Scripture: Lectionary 183. Isaiah 40:1-11. Psalm 96:1-126.96.36.199-12.13. Matthew 18:12-14:
Our first reading from Isaiah (Deutero-Isaiah) is a prologue to the collection of the beautiful hymns of Consolation and Comfort. This prelude contains the themes that they hymns will bring out with thick description and prophetic meaning. We will not only see them from time to time in our liturgical readings; they are part of the Lenten journey as we probably are aware of them in Holy Week. Today the Advent season is the focus of our reflection on this prelude. It starts with the words “Comfort, oh comfort my people, says your God. This comfort will occurs swiftly and repeatedly” (Ibn Ezra). A voice rings out that a way must be prepared, a road for the Lord. This voice is that of the Holy Spirit (God) according to Rashi. God is going straight into the hearts of those who listen and are open to these words of comfort and consolation. We are to imagine ourselves being set free from the slavery of Egypt and that of Babylon—both are indicated in the reading.
We recognize that this proclamation is the one declared by John the Baptist who prepares for the coming of the Lord. A theology of divine punishment and forgiveness are behind this passage of Deutero-Isaiah. We are to ascend to Mount Zion, the new Jerusalem, the holy city of God. The Word of God summons us more strongly than ritual sacrifices. The mouth of the Holy One—God speaks directly to us during this season of Advent.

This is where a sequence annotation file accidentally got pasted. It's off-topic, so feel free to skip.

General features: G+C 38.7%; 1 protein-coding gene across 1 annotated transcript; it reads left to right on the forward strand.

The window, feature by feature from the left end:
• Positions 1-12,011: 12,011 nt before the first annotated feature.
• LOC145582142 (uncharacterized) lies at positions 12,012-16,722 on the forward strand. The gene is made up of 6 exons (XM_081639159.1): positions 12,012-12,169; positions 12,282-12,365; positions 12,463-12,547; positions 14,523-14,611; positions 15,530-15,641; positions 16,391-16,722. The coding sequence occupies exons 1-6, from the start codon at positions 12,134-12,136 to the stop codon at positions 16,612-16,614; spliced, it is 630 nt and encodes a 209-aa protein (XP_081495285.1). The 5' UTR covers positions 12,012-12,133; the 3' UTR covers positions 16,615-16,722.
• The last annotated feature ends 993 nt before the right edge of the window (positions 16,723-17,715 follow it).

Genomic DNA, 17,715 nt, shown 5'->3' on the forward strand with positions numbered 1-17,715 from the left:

Psalm 96 allows us to enter into a prayerful experience of what is being proclaimed in the first reading. We do well to use this as our last prayer of this day while pondering it over and recalling the liturgical readings.
In the Gospel for this day of Advent Jesus is portrayed as a shepherd who cares for each of his sheep. He leaves the flock to find the wandering sheep or the lost lamb. He keeps searching and looking until he finds each one of us and then we rejoice as he carries us back to where we belong. There is a period of waiting till we are found.
This waiting is part of the Advent experience, in fact, it what Advent is all about. We know that “the Presence of the Lord shall appear, and all flesh, as one, shall behold—for the Lord Himself has spoken.” Marana tha, Come, O Lord Jesus! Amen. (see Isaiah 40:5).
Copyright 2012 Fr. Bertrand Buby, S.M.